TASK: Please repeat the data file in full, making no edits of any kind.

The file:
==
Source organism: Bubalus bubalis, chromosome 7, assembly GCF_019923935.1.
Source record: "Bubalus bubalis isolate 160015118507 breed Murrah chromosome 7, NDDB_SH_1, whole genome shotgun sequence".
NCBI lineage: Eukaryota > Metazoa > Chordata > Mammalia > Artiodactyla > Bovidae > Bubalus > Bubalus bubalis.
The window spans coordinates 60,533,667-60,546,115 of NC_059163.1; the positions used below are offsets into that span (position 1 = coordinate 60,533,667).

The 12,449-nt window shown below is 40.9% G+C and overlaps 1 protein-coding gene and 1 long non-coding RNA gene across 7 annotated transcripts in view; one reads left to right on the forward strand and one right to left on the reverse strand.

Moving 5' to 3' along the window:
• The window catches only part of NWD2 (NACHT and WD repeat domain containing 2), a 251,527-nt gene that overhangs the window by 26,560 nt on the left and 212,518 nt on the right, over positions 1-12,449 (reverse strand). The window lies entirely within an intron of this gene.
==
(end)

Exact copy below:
Source organism: Bubalus bubalis, chromosome 7, assembly GCF_019923935.1.
Source record: "Bubalus bubalis isolate 160015118507 breed Murrah chromosome 7, NDDB_SH_1, whole genome shotgun sequence".
NCBI lineage: Eukaryota > Metazoa > Chordata > Mammalia > Artiodactyla > Bovidae > Bubalus > Bubalus bubalis.
The window spans coordinates 60,533,667-60,546,115 of NC_059163.1; the positions used below are offsets into that span (position 1 = coordinate 60,533,667).

The 12,449-nt window shown below is 40.9% G+C and overlaps 1 protein-coding gene and 1 long non-coding RNA gene across 7 annotated transcripts in view; one reads left to right on the forward strand and one right to left on the reverse strand.

Moving 5' to 3' along the window:
• The window catches only part of NWD2 (NACHT and WD repeat domain containing 2), a 251,527-nt gene that overhangs the window by 26,560 nt on the left and 212,518 nt on the right, over positions 1-12,449 (reverse strand). The window lies entirely within an intron of this gene.